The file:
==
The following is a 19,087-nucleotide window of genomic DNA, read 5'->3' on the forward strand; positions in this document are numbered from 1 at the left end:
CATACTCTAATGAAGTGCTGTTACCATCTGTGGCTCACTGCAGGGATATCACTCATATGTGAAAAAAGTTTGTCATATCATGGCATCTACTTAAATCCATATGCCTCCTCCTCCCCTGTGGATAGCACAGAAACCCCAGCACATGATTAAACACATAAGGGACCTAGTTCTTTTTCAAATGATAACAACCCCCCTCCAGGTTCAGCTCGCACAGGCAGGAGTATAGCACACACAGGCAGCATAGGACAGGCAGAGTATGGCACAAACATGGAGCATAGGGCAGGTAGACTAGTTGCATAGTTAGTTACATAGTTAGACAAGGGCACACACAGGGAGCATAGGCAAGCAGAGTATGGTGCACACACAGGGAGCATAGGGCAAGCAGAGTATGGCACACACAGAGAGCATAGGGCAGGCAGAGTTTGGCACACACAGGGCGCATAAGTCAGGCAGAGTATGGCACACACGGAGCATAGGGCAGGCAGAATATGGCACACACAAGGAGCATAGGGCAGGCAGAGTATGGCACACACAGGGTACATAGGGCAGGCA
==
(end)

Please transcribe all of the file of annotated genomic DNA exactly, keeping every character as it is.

The following is a 19,087-nucleotide window of genomic DNA, read 5'->3' on the forward strand; positions in this document are numbered from 1 at the left end:
CATACTCTAATGAAGTGCTGTTACCATCTGTGGCTCACTGCAGGGATATCACTCATATGTGAAAAAAGTTTGTCATATCATGGCATCTACTTAAATCCATATGCCTCCTCCTCCCCTGTGGATAGCACAGAAACCCCAGCACATGATTAAACACATAAGGGACCTAGTTCTTTTTCAAATGATAACAACCCCCCTCCAGGTTCAGCTCGCACAGGCAGGAGTATAGCACACACAGGCAGCATAGGACAGGCAGAGTATGGCACAAACATGGAGCATAGGGCAGGTAGACTAGTTGCATAGTTAGTTACATAGTTAGACAAGGGCACACACAGGGAGCATAGGCAAGCAGAGTATGGTGCACACACAGGGAGCATAGGGCAAGCAGAGTATGGCACACACAGAGAGCATAGGGCAGGCAGAGTTTGGCACACACAGGGCGCATAAGTCAGGCAGAGTATGGCACACACGGAGCATAGGGCAGGCAGAATATGGCACACACAAGGAGCATAGGGCAGGCAGAGTATGGCACACACAGGGTACATAGGGCAGGCA